Help us ensure that every undergraduate who earns a place to study at Pembroke can afford it. Most Pembroke alumni enjoyed their undergraduate education at Cambridge for free. However, those who have matriculated in 2018 will pay tuition fees of £9,250 per annum. Many will be able to afford it, but many won’t, and we are determined to ensure that those who can’t will receive the best possible support in Cambridge, and therefore the UK. By helping us provide scholarships for the poorest and targeted bursaries for many others, including the “squeezed middle”, you can help the College continue to attract great candidates.
Investing in Research = Investing in Our Future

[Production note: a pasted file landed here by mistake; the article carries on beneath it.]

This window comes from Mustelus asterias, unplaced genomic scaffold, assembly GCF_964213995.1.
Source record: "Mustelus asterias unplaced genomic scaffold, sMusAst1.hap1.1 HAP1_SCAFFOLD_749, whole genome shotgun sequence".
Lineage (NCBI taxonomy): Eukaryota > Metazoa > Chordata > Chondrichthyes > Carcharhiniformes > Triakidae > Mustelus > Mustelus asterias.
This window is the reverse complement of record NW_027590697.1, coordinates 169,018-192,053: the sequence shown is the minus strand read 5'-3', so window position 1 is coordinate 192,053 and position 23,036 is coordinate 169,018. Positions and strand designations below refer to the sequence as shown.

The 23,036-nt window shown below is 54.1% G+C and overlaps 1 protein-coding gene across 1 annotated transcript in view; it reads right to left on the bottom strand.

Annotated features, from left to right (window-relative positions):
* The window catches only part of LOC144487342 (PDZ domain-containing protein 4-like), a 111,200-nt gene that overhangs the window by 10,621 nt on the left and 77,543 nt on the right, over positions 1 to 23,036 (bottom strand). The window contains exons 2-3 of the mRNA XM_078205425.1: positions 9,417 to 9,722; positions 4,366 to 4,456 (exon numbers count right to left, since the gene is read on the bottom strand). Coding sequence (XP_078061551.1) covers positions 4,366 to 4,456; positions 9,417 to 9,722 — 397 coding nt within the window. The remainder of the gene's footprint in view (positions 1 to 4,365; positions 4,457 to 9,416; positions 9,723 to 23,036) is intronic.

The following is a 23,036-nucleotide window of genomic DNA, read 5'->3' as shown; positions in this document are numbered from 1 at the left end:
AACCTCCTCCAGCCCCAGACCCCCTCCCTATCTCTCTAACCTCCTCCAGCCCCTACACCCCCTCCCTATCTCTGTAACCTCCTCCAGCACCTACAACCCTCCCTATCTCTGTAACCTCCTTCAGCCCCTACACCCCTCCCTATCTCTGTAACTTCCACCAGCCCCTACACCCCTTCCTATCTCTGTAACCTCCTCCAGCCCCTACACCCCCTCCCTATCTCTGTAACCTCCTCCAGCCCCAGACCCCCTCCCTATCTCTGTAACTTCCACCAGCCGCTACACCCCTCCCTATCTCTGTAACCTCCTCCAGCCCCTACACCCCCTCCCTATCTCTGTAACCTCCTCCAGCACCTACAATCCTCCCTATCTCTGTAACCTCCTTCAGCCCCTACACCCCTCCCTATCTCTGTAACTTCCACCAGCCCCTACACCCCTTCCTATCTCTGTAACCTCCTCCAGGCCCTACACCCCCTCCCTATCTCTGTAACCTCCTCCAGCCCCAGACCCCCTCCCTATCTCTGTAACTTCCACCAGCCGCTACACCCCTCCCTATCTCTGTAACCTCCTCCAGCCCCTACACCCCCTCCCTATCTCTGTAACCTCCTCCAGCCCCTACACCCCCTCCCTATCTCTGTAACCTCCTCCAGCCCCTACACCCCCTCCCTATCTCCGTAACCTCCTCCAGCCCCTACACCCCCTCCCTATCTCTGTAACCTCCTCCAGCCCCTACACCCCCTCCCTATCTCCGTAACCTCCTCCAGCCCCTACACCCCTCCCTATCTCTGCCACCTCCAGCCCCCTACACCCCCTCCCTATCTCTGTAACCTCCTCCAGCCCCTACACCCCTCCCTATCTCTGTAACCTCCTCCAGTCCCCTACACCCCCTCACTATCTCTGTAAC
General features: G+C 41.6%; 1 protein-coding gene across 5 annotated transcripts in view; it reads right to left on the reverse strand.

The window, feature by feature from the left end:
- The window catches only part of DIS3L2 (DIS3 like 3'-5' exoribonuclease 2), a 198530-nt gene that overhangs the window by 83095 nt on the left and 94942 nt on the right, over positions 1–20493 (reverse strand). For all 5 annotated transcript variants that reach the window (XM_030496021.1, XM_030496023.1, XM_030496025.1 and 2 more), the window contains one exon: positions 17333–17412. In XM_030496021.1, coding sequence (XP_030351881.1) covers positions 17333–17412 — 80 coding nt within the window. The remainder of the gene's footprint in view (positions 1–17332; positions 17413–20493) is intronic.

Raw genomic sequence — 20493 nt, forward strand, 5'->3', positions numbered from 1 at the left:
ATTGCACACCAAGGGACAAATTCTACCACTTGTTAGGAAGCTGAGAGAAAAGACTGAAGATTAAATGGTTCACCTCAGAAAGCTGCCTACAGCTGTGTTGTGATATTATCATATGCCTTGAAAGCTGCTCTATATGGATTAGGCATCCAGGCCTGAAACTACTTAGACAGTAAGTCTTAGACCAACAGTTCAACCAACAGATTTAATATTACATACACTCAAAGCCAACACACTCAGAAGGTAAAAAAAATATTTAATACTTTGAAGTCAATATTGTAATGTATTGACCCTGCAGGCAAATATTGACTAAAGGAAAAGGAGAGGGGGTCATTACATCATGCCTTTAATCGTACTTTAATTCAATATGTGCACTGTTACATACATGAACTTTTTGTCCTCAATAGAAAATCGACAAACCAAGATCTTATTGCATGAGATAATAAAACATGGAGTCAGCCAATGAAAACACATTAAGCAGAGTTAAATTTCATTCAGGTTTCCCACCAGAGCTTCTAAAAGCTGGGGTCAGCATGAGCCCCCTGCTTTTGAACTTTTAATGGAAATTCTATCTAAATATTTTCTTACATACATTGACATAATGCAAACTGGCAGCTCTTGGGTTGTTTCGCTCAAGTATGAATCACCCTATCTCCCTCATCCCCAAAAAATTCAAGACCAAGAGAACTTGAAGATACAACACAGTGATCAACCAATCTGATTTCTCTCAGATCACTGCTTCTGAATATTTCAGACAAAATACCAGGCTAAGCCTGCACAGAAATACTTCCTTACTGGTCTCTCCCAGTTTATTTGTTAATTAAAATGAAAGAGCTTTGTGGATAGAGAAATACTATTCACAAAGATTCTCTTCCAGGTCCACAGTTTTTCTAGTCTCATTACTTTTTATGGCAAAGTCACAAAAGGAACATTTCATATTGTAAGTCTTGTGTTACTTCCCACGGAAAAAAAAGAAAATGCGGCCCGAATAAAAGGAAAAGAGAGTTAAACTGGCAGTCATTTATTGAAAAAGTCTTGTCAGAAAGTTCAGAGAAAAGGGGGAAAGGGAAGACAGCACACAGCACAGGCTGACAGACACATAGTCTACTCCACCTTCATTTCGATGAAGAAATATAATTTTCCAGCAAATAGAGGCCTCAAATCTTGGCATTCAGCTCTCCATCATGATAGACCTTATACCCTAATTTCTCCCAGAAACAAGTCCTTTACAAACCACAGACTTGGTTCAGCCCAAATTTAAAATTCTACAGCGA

Competition for the best research students is fierce and international, and we need to act now if we wish to continue attracting the finest minds in the world. On financial grounds, Cambridge is not competitive, but it needs to be. At Pembroke, our aim is to seek out the most talented graduate students who, after completing their degrees, will help make a difference to the world we live in. Postgraduate students are at the heart of the University’s various research agendas and as such their importance cannot be emphasised enough. Doctoral students in particular, working alongside senior academics and publishing papers with them, make an invaluable contribution to the University’s research output which in turn ensures Cambridge’s international ranking and reputation as a world-class university. They are the next generation of teachers and leaders on whose knowledge we rely heavily to help solve some of society’s most complex problems. Drastic cuts to Research Councils mean that there are fewer research studentships than before. In addition, the tripling of undergraduate tuition fees and the enormous debt with which UK students will be saddled upon graduating will inevitably deter many excellent prospective postgraduate students from pursuing postgraduate research. This is a crisis for the UK: increasingly, prospective postgraduates are turning to universities outside the UK where support, especially for living expenses, is easier to come by. Senior researchers will be forced to follow them if the University fails to attract the best doctoral students. This is therefore a matter of national importance for the UK and reputational importance for Cambridge. Understanding the bigger picture described above and the damaging consequences of a potential “brain drain” is important. This is why, at Pembroke, we are 100% committed to doing something about this by increasing the support we can give postgraduate students.